Siperia lopettaa is an uncompromisingly original dive into a collapsing mind, the present day and the problematics of gender. This multivoiced, raucously funny and heart-rendering tragic play does not pity, complain or teach, but creates a new world on stage which is a twisted version of our own.

Niemi's virtuosic use of language and the colorful embodiment of the mind make this play a captivating and memorable experience.

"Siperia lopettaa isn't the least bit tame. Here we see Finnish insanity in full flower. [...] The Finland of the play is an apocalyptic world, where the social safety net has disappeared. But Siperia lopettaa is not at all a social problem play. It's energetic and outrageous; it breaks all the traditional rules of drama and breaks them well."

-Outi Nyytäjä, Nuori Voima magazine


Suuri pölynimuri  (The Big Vacuum Cleaner, 2005)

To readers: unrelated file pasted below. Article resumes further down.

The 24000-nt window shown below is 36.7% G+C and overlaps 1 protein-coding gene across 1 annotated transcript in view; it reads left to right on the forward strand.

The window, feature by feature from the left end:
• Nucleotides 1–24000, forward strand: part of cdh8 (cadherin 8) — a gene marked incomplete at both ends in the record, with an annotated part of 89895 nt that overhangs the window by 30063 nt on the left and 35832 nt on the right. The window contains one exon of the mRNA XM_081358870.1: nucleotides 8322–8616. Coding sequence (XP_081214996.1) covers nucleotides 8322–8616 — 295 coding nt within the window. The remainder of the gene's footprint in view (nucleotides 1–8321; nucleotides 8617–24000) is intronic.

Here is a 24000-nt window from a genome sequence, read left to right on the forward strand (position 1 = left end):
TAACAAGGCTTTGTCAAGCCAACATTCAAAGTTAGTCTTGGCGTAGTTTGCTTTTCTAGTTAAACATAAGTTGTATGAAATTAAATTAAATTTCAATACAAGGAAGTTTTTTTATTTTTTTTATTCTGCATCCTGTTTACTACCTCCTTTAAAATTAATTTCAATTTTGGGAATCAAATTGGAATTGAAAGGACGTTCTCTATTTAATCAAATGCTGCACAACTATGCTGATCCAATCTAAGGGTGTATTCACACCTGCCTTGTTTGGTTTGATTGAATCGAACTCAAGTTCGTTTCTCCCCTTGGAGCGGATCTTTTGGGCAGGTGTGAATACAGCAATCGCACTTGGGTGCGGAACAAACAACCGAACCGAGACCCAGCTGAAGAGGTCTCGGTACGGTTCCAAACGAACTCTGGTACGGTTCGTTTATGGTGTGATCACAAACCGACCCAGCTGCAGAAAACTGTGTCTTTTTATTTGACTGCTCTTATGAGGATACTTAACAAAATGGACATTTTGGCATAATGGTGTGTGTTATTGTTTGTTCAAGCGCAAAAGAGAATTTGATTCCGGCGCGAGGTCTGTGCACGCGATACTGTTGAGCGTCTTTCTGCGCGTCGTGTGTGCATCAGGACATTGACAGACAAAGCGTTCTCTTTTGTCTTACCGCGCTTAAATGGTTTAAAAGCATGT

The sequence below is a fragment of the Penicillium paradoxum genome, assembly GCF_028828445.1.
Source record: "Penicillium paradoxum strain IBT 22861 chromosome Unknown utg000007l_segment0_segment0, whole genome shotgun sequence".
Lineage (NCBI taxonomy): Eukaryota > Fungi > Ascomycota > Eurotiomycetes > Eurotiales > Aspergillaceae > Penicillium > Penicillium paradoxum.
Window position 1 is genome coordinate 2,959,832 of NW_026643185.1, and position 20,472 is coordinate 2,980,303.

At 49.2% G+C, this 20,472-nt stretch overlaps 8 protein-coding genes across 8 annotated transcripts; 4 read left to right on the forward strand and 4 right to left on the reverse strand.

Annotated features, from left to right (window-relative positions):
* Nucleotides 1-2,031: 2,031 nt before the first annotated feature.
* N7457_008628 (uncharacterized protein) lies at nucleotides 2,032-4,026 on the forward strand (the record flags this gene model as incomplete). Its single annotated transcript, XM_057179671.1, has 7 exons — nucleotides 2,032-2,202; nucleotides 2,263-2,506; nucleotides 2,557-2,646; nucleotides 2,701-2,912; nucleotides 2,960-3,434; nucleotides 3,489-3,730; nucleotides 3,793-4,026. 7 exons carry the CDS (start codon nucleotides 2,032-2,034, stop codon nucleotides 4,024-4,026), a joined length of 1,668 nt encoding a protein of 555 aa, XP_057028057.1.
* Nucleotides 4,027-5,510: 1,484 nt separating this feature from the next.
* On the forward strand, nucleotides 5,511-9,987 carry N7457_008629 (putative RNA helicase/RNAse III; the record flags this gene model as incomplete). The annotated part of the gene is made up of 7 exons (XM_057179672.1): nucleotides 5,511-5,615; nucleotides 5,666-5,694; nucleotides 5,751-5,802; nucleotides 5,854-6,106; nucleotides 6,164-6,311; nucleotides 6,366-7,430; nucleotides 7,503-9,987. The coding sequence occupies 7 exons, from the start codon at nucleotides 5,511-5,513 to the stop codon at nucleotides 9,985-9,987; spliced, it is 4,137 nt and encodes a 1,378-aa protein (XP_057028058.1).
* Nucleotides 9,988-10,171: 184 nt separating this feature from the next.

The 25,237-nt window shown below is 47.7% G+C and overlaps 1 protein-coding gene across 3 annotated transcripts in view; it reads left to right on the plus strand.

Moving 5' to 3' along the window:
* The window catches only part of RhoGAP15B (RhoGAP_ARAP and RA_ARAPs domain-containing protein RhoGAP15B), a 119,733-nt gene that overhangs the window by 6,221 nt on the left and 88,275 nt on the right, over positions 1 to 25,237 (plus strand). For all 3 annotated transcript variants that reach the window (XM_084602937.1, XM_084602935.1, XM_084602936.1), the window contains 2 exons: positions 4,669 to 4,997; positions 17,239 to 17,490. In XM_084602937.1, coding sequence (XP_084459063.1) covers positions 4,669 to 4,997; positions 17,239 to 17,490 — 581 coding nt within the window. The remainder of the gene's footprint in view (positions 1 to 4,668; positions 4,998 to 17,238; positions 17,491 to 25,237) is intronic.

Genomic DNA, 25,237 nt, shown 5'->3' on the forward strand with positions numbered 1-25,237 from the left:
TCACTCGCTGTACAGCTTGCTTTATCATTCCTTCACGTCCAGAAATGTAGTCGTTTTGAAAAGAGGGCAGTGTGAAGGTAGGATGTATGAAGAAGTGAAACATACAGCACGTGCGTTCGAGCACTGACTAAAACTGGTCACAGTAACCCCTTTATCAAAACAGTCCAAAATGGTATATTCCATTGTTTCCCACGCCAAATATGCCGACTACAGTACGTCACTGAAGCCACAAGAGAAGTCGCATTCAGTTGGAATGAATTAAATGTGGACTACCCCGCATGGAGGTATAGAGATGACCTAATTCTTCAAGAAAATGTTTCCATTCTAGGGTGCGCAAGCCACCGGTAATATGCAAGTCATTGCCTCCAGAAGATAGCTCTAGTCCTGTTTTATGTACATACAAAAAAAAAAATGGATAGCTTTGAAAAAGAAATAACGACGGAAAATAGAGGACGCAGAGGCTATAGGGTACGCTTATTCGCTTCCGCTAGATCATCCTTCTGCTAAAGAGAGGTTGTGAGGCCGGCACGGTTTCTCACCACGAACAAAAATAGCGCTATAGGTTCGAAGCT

1F, 2M

The lives of five-year-old Ilona and thirteen-year-old Hemmo are turned upside down when Mr and Mrs Hormone decide to live in Hemmo's head. With this sudden onset of puberty, Hemmo becomes an impulsive twit, and in a fit of anger he vacuums his little sister into a vacuum cleaner. Ilona must fight her way out, joined by Oona the grape, who has herself been bullied.

This funny and surrealistic children's play looks at the world from wacky perspectives, where things can all-too-easily be blown out of proportion. Dad-mom, a single parent, doesn't always know which one to be; there are Junkaroos singing inside the dust bag; and the line between dream and reality is constantly being blurred. At the same time the play reminds us that everyone needs a place where they are always welcome.